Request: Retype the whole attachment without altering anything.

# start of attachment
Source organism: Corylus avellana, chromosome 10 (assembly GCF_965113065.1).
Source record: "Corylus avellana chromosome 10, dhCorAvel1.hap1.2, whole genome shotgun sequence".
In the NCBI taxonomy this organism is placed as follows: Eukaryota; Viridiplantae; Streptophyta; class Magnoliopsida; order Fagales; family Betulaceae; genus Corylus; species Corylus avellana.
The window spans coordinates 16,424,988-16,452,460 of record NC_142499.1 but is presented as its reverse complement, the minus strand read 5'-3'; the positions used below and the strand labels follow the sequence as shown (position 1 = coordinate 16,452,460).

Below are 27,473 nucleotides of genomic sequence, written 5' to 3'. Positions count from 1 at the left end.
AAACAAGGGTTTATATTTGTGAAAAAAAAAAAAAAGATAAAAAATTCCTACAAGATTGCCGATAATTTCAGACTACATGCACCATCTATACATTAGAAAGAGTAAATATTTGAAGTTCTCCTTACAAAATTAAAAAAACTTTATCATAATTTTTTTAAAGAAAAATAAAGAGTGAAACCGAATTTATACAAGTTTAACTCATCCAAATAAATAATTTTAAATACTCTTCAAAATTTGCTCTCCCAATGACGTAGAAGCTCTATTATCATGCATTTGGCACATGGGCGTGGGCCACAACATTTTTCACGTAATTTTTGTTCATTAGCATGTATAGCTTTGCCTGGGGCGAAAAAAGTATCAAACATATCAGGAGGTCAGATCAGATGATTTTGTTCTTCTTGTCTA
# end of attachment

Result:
Source organism: Corylus avellana, chromosome 10 (assembly GCF_965113065.1).
Source record: "Corylus avellana chromosome 10, dhCorAvel1.hap1.2, whole genome shotgun sequence".
In the NCBI taxonomy this organism is placed as follows: Eukaryota; Viridiplantae; Streptophyta; class Magnoliopsida; order Fagales; family Betulaceae; genus Corylus; species Corylus avellana.
The window spans coordinates 16,424,988-16,452,460 of record NC_142499.1 but is presented as its reverse complement, the minus strand read 5'-3'; the positions used below and the strand labels follow the sequence as shown (position 1 = coordinate 16,452,460).

Below are 27,473 nucleotides of genomic sequence, written 5' to 3'. Positions count from 1 at the left end.
AAACAAGGGTTTATATTTGTGAAAAAAAAAAAAAAGATAAAAAATTCCTACAAGATTGCCGATAATTTCAGACTACATGCACCATCTATACATTAGAAAGAGTAAATATTTGAAGTTCTCCTTACAAAATTAAAAAAACTTTATCATAATTTTTTTAAAGAAAAATAAAGAGTGAAACCGAATTTATACAAGTTTAACTCATCCAAATAAATAATTTTAAATACTCTTCAAAATTTGCTCTCCCAATGACGTAGAAGCTCTATTATCATGCATTTGGCACATGGGCGTGGGCCACAACATTTTTCACGTAATTTTTGTTCATTAGCATGTATAGCTTTGCCTGGGGCGAAAAAAGTATCAAACATATCAGGAGGTCAGATCAGATGATTTTGTTCTTCTTGTCTA